A lot of the stresses in our lives are pretty routine. As athletes who also work, go to school, and live and interact with other people, we face, and often welcome, those elements of training and everyday life that are challenging and which require intense mental and physical attention. We thrive on the stuff that stretches us and allows us to grow and improve.
Though we strive and push ourselves on a daily basis, we do so mostly in a way that is planned and fairly predictable.
Our training schedule is usually laid out well in advance. We know when we’ll have our toughest workouts and we plan for the stress accordingly. We go to work and school generally knowing when we have to buckle down to get something done. We also know that we have basic responsibilities related to maintaining harmony with our friends and family, whether that’s keeping up our living space or attending dinners and outings…even when we don’t feel like it.
Within the predictable though, there are those unforeseen, beyond inconvenient, and often obnoxious things that pop up and threaten to throw us off course.
We’ve all faced them. Whether it’s that out-of-the-blue, urgent project at work that you have no choice but to fit in on top of your usual work, or the morning of your longest training ride when you wake up to pouring, chilling rain. Or maybe it’s that planned run test day when, after just feeling “off” all day you roll your ankle during warm up. Worse, it could even be that one rare day when, on top of everything else, you get into a car accident driving to work. These things suck!!
When unexpected, out of routine things like this happen, we react. We can be catapulted into a fury of emotion, that could span the range from frustration to flat out rage. The response itself isn’t inherently a bad thing—in fact, it’s quite natural—it’s what we let it do to us that can be detrimental. When we prolong or intensify our stress response our ability to think clearly and act reasonably decreases. We expend excess energy, and often become pretty difficult to interact with and be around.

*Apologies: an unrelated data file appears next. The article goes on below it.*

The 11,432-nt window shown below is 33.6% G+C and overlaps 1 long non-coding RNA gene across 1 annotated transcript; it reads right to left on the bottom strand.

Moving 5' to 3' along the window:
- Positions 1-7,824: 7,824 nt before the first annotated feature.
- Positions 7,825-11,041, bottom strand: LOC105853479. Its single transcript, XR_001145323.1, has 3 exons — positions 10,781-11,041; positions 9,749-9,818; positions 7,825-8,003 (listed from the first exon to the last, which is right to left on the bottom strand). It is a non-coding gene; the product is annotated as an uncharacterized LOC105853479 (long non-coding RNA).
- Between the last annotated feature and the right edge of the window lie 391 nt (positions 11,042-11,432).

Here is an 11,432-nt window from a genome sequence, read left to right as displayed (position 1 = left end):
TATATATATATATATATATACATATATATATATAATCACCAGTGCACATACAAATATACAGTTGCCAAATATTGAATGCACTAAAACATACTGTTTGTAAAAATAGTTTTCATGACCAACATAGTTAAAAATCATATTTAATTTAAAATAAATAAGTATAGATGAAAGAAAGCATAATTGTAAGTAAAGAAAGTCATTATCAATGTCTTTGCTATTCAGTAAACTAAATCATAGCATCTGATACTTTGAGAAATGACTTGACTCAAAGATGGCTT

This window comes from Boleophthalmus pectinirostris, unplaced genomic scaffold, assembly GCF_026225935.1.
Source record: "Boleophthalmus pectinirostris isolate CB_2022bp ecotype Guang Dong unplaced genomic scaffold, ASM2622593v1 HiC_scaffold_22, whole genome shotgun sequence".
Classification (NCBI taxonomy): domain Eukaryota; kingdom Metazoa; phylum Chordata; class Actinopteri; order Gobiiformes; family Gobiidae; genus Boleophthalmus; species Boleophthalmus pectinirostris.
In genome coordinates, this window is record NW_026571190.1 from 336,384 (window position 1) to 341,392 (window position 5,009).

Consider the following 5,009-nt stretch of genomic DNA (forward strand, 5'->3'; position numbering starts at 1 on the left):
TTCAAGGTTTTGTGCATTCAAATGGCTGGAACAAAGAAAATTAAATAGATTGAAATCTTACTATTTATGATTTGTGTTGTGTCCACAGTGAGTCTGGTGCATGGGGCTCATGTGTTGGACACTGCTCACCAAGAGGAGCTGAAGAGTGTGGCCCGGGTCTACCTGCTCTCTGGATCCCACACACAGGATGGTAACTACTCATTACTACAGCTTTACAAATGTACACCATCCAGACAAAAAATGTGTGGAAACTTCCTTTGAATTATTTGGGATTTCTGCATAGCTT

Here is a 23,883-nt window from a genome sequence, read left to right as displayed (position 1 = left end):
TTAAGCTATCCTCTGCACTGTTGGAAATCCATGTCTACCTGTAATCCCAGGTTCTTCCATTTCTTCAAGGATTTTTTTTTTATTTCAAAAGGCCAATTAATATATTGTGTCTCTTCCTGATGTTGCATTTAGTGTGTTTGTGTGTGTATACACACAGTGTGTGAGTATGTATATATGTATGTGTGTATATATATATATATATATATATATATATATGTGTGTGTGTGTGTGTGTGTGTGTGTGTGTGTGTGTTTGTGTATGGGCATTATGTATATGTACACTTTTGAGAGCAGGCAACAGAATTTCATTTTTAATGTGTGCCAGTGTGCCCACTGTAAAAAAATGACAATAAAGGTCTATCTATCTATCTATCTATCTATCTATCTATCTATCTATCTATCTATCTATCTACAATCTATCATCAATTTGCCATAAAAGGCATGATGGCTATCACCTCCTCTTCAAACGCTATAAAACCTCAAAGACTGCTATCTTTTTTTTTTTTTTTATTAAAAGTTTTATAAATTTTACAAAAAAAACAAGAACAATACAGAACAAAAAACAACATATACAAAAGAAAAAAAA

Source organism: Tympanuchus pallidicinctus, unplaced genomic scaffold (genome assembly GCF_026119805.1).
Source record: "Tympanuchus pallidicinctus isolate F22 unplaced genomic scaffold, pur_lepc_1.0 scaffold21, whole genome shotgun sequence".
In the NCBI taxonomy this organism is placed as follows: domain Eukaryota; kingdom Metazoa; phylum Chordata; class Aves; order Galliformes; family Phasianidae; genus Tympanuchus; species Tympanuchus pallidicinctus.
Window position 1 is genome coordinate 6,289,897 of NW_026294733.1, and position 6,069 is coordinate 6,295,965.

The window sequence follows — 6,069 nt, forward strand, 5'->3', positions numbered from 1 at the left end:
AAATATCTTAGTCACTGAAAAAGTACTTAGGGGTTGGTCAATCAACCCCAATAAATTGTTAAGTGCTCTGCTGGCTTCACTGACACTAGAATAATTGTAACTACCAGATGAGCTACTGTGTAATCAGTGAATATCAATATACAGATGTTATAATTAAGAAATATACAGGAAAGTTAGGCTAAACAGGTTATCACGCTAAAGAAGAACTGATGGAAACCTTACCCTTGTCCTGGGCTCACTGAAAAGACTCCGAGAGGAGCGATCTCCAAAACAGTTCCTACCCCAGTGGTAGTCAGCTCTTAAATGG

So while it is part of being human to feel all manner of feelings, anger and annoyance included, lucky for us, because we are human, we also have the opportunity to hone our awareness of when these responses are arising in us. Even better, we can also develop skills to manage these responses as well as how they affect us and, the people around us.
As we learn to recognize when we are being thrown off track, and seemingly out of control, we start to see that we have choices around what happens next. We can choose what we do with the feelings we’re feeling. As the anger rises in our bodies and we acknowledge and accept it, we can opt to let it take over. Or not. We can choose instead to take a different path, letting the emotion pass through us without derailing us entirely, without wasting valuable energy, sometimes even with amusement.
How do you respond when the unpredictable happens in your already full life? Can you tell when an emotional response to an unplanned and inconvenient event takes over? What do you gain from your response? More importantly, what do you lose? How might training your awareness of these responses help you perform optimally at work, at home, or on the race course?